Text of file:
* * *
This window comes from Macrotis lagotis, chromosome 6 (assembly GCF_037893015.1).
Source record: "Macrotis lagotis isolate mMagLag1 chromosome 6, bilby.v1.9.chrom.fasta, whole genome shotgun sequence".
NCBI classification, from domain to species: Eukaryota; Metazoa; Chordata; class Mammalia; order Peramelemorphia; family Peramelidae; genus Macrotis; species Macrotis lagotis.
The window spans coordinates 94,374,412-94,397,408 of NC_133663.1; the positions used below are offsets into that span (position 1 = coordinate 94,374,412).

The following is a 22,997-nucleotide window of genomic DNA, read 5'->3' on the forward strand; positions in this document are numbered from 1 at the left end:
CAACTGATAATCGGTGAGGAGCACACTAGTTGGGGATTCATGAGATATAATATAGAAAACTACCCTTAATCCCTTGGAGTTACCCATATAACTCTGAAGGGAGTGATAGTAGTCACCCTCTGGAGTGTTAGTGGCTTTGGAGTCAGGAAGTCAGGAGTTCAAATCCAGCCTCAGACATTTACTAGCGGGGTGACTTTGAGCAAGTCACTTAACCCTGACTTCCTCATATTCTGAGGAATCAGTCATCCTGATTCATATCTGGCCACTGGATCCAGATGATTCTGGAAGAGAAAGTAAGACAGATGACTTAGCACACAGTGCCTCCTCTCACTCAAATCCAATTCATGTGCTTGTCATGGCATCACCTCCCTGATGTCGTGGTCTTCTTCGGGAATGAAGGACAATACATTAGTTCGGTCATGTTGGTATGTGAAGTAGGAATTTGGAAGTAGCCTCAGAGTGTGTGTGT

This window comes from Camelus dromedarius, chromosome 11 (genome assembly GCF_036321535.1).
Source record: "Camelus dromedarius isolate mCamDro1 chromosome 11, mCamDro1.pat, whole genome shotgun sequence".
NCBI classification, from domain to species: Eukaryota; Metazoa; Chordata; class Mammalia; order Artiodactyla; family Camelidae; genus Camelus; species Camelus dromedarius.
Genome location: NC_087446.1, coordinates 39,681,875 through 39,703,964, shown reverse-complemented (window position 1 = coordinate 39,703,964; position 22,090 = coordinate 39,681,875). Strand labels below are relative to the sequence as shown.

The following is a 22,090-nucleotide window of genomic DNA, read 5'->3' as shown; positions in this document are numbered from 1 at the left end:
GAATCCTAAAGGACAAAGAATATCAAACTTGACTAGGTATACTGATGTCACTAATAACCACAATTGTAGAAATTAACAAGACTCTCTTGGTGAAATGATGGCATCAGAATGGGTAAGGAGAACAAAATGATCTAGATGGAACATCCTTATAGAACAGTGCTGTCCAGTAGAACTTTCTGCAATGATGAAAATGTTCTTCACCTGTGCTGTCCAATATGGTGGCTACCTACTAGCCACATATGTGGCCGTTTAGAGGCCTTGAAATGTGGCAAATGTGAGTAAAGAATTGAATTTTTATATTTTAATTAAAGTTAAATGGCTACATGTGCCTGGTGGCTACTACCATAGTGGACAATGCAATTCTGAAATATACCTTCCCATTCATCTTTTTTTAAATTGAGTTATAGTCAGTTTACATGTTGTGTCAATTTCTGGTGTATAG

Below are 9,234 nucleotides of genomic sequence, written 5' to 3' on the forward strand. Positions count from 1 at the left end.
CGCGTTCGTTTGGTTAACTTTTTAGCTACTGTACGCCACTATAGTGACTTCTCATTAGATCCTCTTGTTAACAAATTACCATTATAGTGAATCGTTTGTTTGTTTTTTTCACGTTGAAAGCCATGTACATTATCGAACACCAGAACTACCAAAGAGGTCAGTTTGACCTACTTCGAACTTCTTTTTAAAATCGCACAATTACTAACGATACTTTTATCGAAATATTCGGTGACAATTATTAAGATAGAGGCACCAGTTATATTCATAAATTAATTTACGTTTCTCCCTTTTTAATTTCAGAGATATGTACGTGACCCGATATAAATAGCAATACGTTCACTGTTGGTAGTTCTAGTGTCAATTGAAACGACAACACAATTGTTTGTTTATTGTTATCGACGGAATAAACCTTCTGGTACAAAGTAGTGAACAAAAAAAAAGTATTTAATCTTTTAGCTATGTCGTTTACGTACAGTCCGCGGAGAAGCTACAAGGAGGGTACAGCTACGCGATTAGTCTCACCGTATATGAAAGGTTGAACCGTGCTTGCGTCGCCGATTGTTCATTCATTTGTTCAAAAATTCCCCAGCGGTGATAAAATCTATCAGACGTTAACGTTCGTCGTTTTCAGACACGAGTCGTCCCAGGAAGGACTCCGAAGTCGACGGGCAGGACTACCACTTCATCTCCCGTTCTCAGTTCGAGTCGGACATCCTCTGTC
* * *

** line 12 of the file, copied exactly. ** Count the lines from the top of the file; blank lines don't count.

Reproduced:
GAATCCTAAAGGACAAAGAATATCAAACTTGACTAGGTATACTGATGTCACTAATAACCACAATTGTAGAAATTAACAAGACTCTCTTGGTGAAATGATGGCATCAGAATGGGTAAGGAGAACAAAATGATCTAGATGGAACATCCTTATAGAACAGTGCTGTCCAGTAGAACTTTCTGCAATGATGAAAATGTTCTTCACCTGTGCTGTCCAATATGGTGGCTACCTACTAGCCACATATGTGGCCGTTTAGAGGCCTTGAAATGTGGCAAATGTGAGTAAAGAATTGAATTTTTATATTTTAATTAAAGTTAAATGGCTACATGTGCCTGGTGGCTACTACCATAGTGGACAATGCAATTCTGAAATATACCTTCCCATTCATCTTTTTTTAAATTGAGTTATAGTCAGTTTACATGTTGTGTCAATTTCTGGTGTATAG